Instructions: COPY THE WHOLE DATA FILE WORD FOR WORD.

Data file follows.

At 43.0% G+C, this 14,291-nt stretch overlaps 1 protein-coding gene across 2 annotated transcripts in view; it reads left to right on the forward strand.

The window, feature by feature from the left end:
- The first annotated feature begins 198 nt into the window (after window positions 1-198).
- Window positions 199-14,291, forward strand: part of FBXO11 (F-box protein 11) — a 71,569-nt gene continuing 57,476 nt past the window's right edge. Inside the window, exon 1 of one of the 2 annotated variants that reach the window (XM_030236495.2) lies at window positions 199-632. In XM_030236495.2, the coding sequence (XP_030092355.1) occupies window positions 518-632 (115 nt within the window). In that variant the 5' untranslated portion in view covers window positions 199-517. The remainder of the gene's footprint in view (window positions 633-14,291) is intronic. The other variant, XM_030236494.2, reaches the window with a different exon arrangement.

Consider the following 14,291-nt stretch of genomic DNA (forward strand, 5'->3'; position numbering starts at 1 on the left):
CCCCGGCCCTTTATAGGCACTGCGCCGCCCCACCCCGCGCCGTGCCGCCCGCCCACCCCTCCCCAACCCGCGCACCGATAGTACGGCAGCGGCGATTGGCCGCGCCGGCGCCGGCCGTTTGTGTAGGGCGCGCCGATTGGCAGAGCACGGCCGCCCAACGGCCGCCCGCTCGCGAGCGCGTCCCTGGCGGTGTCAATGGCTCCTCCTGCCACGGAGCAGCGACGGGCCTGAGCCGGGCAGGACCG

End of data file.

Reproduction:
At 43.0% G+C, this 14,291-nt stretch overlaps 1 protein-coding gene across 2 annotated transcripts in view; it reads left to right on the forward strand.

The window, feature by feature from the left end:
- The first annotated feature begins 198 nt into the window (after window positions 1-198).
- Window positions 199-14,291, forward strand: part of FBXO11 (F-box protein 11) — a 71,569-nt gene continuing 57,476 nt past the window's right edge. Inside the window, exon 1 of one of the 2 annotated variants that reach the window (XM_030236495.2) lies at window positions 199-632. In XM_030236495.2, the coding sequence (XP_030092355.1) occupies window positions 518-632 (115 nt within the window). In that variant the 5' untranslated portion in view covers window positions 199-517. The remainder of the gene's footprint in view (window positions 633-14,291) is intronic. The other variant, XM_030236494.2, reaches the window with a different exon arrangement.

Consider the following 14,291-nt stretch of genomic DNA (forward strand, 5'->3'; position numbering starts at 1 on the left):
CCCCGGCCCTTTATAGGCACTGCGCCGCCCCACCCCGCGCCGTGCCGCCCGCCCACCCCTCCCCAACCCGCGCACCGATAGTACGGCAGCGGCGATTGGCCGCGCCGGCGCCGGCCGTTTGTGTAGGGCGCGCCGATTGGCAGAGCACGGCCGCCCAACGGCCGCCCGCTCGCGAGCGCGTCCCTGGCGGTGTCAATGGCTCCTCCTGCCACGGAGCAGCGACGGGCCTGAGCCGGGCAGGACCG